Zone 4 is not as cold as it gets in the continental USA, but it’s still pretty cold. That means that plants requiring warm climates need not apply for positions in zone 4 perennial gardens. What about azaleas, those foundation shrubs of so many flowering gardens? You’ll find more than a few varieties of cold hardy azaleas that would thrive in zone 4. Read on for tips about growing azaleas in cold climates.
Growing Azaleas in Cold Climates
Azaleas are beloved by gardeners for their showy, colorful flowers. They belong to the genus Rhododendron, one of the largest genera of woody plants. Although azaleas are most often associated with mild climates, you can start growing azaleas in cold climates if you select cold hardy azaleas. Many azaleas for zone 4 belong to the sub-genus Pentanthera. One of the most important series of hybrid azaleas available in commerce is the Northern Lights Series. It was developed and released by the University of Minnesota Landscape Arboretum. Every one of the cold hardy azaleas in this series will survive down to temperatures of -45 degrees F. (-42 C.). That means that these hybrids can all be characterized as zone 4 azalea bushes.
Azaleas for Zone 4
If you want zone 4 azalea bushes that stand 6 to 8 feet (2 m) tall, take a look at Northern Lights F1 hybrid seedlings. These cold hardy azaleas are extremely prolific when it comes to flowers, and, come May, your bushes will be laden with fragrant pink flowers. For light pink flowers with a sweet smell, consider the “Pink Lights” selection. The shrubs grow to 8 feet (2 m.) tall. If you prefer your azaleas a deep rosy pink, go for “Rosy Lights” azalea. These bushes are also about 8 feet (2 m.) tall and wide. “White Lights” is a type of cold hardy azaleas offering white flowers, hardy to -35 degrees F. (-37 C.). The buds start out a delicate pale pink shade, but the mature flowers are white. Bushes grow to 5 feet (1.5 m.) tall. “Golden Lights” are similar zone 4 azalea bushes but offer golden blossoms. You can find azaleas for zone 4 that were not developed by Northern Lights too. For example, Roseshell azalea (Rhododendron prinophyllum) is native to the northeastern segment of the country but can be found growing in the wild as far west as Missouri. If you are ready to start growing azaleas in cold climates, these are hardy to -40 degrees F. (-40 C.). The bushes only get to 3 feet (1 m.) tall. The fragrant flowers range from white to rose pink flowers.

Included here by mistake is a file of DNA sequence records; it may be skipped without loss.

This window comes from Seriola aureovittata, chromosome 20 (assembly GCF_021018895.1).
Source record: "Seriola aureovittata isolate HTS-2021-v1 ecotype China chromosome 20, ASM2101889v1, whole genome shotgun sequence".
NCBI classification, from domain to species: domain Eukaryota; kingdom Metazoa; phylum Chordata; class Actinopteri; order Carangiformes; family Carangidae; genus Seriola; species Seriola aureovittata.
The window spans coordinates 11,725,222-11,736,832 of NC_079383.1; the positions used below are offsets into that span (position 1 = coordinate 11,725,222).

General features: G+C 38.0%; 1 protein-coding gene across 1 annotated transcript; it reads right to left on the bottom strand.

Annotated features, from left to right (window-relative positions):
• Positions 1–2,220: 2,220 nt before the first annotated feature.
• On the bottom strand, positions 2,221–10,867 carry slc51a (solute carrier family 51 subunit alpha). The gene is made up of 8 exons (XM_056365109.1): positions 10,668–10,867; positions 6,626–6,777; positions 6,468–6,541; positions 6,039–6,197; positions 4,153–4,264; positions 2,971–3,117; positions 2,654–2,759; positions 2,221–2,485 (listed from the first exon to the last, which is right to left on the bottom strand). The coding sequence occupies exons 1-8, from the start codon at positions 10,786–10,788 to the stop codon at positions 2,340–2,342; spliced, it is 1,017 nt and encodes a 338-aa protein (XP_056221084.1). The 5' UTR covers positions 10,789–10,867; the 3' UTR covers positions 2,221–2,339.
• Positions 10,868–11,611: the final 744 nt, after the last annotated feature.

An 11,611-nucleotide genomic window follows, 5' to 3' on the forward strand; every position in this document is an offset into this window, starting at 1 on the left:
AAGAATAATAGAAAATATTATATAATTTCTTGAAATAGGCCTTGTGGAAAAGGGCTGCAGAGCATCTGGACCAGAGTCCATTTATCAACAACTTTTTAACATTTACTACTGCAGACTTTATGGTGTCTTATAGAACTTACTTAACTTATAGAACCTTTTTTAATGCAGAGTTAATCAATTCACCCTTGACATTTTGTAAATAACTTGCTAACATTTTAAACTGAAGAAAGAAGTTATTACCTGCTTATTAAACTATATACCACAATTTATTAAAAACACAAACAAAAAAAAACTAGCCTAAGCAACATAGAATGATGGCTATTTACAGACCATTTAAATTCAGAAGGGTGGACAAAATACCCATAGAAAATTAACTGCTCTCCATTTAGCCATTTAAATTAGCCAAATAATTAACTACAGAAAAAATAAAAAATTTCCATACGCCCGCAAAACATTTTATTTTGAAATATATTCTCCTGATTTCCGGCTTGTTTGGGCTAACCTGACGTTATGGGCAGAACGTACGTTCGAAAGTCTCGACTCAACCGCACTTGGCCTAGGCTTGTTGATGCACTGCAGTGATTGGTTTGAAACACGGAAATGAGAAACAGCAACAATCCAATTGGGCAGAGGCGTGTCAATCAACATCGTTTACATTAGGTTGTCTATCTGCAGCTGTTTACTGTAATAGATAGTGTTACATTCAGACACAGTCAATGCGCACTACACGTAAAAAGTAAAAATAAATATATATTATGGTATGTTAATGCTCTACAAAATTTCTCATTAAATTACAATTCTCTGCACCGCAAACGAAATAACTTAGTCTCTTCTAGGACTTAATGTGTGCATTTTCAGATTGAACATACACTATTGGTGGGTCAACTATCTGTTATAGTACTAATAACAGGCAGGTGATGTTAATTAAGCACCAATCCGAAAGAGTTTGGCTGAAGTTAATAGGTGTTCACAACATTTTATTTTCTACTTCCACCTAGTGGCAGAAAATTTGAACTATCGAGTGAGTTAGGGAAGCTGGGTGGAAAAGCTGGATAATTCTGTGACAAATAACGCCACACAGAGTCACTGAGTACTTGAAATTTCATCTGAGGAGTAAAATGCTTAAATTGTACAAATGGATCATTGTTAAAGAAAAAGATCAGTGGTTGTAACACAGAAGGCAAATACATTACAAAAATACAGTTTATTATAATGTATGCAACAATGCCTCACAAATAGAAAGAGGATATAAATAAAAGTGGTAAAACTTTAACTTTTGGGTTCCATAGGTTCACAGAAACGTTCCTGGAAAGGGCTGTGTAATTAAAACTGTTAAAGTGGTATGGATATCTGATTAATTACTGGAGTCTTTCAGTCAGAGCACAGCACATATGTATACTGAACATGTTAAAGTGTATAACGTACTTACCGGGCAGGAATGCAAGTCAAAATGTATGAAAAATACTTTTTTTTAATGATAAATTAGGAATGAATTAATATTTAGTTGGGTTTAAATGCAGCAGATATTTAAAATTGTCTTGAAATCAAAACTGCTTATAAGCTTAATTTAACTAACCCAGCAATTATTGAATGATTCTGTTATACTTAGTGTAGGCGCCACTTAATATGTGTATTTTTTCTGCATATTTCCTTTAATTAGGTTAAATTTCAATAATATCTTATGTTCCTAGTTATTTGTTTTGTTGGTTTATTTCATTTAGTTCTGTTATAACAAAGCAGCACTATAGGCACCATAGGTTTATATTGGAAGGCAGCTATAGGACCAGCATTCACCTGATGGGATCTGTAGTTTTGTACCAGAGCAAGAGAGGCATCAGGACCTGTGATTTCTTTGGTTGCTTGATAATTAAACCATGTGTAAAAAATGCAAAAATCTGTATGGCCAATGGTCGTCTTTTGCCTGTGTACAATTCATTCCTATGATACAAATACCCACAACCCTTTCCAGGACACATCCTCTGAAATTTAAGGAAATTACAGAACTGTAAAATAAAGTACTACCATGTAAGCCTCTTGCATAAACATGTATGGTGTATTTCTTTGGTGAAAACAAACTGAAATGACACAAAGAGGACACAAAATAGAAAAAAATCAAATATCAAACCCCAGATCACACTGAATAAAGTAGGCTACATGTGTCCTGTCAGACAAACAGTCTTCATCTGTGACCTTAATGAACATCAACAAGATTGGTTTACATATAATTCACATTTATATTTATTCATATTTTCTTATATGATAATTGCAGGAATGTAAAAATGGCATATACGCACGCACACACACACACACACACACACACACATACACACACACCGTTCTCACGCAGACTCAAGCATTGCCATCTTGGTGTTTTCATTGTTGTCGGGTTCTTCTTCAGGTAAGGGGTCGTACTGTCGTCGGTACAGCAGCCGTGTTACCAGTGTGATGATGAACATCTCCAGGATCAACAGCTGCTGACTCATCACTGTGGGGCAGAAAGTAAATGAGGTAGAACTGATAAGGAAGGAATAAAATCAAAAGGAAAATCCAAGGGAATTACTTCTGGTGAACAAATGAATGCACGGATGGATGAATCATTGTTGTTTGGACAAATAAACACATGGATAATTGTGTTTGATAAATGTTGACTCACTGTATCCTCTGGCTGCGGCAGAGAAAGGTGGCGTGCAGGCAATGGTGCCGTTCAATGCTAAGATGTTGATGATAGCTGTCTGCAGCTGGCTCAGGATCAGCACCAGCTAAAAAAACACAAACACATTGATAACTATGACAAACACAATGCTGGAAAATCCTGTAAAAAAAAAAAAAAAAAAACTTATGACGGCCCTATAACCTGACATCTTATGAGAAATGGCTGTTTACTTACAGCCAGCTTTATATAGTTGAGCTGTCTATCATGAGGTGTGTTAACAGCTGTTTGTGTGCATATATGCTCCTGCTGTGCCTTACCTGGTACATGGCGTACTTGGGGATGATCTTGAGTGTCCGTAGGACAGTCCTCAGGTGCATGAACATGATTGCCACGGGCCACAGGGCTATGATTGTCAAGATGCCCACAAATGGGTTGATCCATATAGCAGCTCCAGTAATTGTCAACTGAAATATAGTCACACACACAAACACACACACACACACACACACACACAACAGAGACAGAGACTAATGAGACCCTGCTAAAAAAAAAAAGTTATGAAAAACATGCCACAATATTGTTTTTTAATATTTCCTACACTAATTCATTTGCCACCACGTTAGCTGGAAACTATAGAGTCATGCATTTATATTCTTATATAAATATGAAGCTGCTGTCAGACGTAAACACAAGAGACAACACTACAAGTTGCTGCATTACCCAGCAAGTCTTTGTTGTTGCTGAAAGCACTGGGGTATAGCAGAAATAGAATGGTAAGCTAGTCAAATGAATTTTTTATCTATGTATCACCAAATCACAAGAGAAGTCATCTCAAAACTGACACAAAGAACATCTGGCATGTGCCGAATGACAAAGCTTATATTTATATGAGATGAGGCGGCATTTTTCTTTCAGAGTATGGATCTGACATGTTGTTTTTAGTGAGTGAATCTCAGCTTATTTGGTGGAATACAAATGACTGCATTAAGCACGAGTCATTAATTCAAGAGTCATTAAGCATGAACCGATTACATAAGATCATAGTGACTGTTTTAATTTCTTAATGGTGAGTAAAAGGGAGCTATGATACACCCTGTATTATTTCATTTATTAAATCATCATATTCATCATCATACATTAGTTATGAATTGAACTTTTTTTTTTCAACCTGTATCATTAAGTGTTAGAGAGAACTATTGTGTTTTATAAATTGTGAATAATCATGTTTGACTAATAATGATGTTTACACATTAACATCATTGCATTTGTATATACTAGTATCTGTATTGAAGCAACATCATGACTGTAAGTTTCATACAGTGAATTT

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Teo Spengler has been gardening for 30 years. She is a docent at the San Francisco Botanical Garden. Her passion is trees, 250 of which she has planted on her land in France.